In the course of his career Pelletier received several honorary doctorates from Canadian and American universities and a number of prestigious titles: chevalier of the Legion of Honour in 1946, the Canada Council Medal in 1962, and companion of the Order of Canada in 1967, among others. Since 1983 the Fondation Wilfrid-Pelletier has granted excellence awards and scholarships to students attending branches of the Institute of Music and Dramatic Art of Quebec.
The stature of Wilfrid Pelletier makes him a unique figure in the musical history of Quebec, and even of Canada. His career took him all over North America: besides New York, Montreal, and Quebec City, Pelletier also conducted operas in, notably, San Francisco, Chicago, Cincinnati, Ohio, and Puerto Rico. However, his fame never led him to forget his humble origins. Ordinarily an affable person, he could be severe towards musicians and he imposed his views firmly. An effective pianist and coach, he was a discreet and attentive accompanist and a competent conductor of opera, particularly in the French and Italian repertoires. On the other hand, his interpretation of the symphonic repertoire gave rise to some reservations. Because of the major role he played in establishing and developing the SCSM (which became the Orchestre Symphonique de Montréal / Montreal Symphony Orchestra in 1954), the Montreal Festivals, and the Institute of Music and Dramatic Art, public opinion has sometimes credited him with their foundation. In this way the painstaking work of the creators labouring in obscurity has been overshadowed. Without being, in fact, the founder of all these musical organizations, he was their constant supporter, using his reputation to their advantage, and he never stinted on help and advice. He introduced generations of young people to music in the course of matinee symphony concerts in Montreal, Quebec City, and New York. He exerted an indisputable influence on music teaching by seeing through to the end, among other things, the founding and regionalization of the Institute of Music and Dramatic Art. The Orchestre Symphonique de Montréal (which ceased using its English name in 1979) has, over the years, gained a solid international reputation. In Quebec most post-war musicians and singers had strings pulled for them by Pelletier, who also encouraged contemporary musical creation. It therefore seems entirely justified that, since 1966, the large concert hall of Montreal’s Place des Arts has borne his name.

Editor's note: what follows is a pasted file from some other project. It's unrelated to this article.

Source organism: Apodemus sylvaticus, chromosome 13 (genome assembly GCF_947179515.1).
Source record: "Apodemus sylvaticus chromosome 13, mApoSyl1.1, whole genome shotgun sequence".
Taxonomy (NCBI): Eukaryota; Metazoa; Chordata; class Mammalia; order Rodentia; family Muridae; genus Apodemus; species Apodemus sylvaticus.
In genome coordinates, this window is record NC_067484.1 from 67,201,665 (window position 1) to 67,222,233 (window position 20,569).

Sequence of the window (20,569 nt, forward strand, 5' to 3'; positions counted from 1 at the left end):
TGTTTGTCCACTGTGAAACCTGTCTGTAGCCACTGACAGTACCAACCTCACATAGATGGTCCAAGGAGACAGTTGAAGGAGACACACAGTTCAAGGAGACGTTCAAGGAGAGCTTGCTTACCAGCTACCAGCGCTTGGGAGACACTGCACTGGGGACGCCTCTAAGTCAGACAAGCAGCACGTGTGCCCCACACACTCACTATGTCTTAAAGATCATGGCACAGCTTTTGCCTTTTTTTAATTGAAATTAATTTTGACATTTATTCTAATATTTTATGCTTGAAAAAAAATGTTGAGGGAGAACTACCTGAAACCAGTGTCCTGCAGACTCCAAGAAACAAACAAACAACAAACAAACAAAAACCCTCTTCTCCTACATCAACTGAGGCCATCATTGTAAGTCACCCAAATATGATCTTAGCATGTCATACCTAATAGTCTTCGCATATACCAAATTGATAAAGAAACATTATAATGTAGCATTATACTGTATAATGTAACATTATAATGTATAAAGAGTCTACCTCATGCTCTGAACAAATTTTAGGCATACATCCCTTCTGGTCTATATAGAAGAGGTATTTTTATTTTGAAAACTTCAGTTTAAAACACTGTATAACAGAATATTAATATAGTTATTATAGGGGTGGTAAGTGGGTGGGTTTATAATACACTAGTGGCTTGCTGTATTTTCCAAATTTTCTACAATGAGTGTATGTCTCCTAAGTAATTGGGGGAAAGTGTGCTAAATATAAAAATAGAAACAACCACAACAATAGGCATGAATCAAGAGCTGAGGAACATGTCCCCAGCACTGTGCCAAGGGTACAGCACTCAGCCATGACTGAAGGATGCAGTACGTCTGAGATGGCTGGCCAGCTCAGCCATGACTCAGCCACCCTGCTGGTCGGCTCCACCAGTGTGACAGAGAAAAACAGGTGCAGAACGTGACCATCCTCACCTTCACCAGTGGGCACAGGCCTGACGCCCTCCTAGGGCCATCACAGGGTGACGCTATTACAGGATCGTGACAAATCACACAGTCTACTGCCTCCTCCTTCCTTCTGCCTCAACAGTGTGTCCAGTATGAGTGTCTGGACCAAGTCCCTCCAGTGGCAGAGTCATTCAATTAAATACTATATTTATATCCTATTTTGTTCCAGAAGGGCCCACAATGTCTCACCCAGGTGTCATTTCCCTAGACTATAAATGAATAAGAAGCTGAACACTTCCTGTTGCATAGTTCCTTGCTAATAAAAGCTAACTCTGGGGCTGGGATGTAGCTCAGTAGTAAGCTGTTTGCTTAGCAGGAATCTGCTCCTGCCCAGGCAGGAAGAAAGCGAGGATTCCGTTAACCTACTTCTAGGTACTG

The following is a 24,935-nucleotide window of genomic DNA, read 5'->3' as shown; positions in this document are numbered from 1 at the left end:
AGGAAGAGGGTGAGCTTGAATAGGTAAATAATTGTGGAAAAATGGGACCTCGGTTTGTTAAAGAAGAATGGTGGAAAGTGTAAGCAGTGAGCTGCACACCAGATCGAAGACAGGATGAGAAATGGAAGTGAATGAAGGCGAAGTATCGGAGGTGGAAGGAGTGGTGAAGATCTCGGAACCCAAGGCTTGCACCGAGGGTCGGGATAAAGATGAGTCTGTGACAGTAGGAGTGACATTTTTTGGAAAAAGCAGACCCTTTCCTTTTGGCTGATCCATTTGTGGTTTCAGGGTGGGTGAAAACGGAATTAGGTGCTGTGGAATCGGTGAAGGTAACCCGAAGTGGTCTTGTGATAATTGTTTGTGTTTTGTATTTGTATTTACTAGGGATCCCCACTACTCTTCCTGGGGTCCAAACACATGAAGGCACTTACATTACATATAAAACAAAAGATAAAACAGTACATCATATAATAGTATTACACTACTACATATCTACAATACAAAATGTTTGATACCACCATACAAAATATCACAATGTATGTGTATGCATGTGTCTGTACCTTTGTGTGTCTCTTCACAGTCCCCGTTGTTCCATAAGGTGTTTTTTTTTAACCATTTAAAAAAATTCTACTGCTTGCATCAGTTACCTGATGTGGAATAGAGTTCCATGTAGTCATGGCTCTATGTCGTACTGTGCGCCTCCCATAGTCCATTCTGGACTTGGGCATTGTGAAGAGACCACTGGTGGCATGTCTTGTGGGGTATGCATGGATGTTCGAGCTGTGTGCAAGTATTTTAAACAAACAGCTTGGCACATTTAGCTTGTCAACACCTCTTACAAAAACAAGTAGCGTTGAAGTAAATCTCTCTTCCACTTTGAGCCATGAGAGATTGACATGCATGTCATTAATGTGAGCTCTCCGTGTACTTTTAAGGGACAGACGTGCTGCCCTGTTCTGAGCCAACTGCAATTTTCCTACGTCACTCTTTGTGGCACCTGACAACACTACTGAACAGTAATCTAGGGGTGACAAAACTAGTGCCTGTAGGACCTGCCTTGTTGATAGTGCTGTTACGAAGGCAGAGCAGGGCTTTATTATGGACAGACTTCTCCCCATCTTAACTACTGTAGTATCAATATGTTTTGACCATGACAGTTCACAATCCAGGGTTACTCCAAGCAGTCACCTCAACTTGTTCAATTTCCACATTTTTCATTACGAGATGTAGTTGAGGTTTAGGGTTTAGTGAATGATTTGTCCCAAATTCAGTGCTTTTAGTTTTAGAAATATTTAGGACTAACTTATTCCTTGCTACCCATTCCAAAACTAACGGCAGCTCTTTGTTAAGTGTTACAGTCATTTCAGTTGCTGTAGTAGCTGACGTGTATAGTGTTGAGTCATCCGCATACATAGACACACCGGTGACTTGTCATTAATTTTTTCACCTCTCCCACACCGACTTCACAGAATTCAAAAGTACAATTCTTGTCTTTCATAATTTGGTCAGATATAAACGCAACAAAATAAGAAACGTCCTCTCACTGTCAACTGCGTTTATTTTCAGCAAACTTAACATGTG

The Fonds Wilfrid Pelletier (mss 20), held at the Centre d’arch. de Montréal of the Bibliothèque et Arch. Nationales du Québec, constitutes the main source of information. Two research tools facilitate its consultation: Claire Métras et Colette Vézina, “Inventaire de la correspondance du fonds Wilfrid-Pelletier” (mémoire de ma, univ. de Montréal, 1982) and Jeannine Barriault, “Inventaire et analyse des coupures de journaux du fonds Wilfrid-Pelletier” (mémoire de ma, univ. de Montréal, 1983). The first also provides a list of Wilfrid Pelletier’s works. The conductor published his memoirs under the title Une symphonie inachevée … ([Montréal], 1972). He delivered his thoughts on teaching in Québec, Ministère des Affaires Culturelles, “Mémoire à la commission royale d’enquête sur l’enseignement, traitant plus particulièrement de l’enseignement de la musique,” Wilfrid Pelletier, édit. (texte polycopié, [Québec, 1962]).